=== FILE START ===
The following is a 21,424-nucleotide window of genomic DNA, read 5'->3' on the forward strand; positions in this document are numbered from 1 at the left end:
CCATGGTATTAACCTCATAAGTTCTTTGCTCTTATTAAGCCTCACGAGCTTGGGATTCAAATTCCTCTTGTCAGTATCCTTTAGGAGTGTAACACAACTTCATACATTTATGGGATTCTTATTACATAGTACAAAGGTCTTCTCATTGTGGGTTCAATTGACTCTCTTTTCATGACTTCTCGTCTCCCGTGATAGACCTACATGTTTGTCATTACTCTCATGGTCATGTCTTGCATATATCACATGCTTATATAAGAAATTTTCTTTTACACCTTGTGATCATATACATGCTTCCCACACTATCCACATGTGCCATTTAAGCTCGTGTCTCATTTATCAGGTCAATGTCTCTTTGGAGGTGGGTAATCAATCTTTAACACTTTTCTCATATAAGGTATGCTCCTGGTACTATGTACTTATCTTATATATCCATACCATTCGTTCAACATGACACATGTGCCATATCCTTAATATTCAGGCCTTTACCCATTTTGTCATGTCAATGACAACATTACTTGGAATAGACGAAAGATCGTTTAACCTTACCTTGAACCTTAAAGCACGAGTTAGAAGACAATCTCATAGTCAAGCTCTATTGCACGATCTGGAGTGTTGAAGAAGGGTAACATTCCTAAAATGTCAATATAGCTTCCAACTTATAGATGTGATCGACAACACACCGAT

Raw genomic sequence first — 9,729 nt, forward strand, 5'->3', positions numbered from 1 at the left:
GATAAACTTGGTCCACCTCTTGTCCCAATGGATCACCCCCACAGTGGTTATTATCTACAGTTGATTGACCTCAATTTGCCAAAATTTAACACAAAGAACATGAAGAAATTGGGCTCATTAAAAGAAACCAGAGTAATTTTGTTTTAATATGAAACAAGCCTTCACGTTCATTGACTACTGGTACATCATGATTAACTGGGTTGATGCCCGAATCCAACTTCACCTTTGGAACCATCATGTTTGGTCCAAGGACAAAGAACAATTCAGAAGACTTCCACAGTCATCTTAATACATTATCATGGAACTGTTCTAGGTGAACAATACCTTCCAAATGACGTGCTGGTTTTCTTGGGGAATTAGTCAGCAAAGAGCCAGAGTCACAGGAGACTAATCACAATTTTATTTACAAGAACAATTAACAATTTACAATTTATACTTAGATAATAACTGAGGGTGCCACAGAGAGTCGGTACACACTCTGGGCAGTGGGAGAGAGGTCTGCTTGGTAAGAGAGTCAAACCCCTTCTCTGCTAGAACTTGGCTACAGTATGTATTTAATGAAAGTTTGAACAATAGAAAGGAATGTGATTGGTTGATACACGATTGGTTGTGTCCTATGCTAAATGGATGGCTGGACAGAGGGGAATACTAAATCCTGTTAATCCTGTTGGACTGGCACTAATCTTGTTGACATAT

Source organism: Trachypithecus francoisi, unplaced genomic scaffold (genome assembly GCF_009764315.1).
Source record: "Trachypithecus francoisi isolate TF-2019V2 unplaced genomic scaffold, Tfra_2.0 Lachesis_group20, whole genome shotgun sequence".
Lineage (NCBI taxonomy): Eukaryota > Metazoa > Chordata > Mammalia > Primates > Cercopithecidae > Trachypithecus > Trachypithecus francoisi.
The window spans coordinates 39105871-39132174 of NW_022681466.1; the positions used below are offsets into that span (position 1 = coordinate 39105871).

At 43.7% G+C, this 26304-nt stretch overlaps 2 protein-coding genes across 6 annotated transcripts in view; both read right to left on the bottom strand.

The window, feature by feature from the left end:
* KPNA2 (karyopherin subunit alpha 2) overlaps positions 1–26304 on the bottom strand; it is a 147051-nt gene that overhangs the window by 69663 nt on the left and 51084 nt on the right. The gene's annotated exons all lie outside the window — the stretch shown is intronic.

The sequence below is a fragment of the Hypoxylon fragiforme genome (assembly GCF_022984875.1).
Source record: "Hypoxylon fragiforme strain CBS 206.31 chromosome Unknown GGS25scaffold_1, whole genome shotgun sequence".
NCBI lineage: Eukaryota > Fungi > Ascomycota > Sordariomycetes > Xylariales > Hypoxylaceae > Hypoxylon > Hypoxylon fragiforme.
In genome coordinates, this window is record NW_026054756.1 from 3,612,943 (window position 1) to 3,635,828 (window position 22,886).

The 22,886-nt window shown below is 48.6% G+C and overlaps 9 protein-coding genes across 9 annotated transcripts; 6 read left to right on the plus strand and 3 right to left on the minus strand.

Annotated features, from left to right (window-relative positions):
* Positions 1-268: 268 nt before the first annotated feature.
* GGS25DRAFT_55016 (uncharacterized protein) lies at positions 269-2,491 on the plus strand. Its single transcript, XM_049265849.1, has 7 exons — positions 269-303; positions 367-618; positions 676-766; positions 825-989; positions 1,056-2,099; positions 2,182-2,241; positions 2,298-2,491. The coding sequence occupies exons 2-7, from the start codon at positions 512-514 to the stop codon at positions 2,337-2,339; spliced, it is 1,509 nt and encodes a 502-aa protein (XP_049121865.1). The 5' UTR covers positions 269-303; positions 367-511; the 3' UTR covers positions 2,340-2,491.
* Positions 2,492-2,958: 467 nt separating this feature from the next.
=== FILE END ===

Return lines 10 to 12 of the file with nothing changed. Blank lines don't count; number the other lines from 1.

The window, feature by feature from the left end:
* KPNA2 (karyopherin subunit alpha 2) overlaps positions 1–26304 on the bottom strand; it is a 147051-nt gene that overhangs the window by 69663 nt on the left and 51084 nt on the right. The gene's annotated exons all lie outside the window — the stretch shown is intronic.

The sequence below is a fragment of the Hypoxylon fragiforme genome (assembly GCF_022984875.1).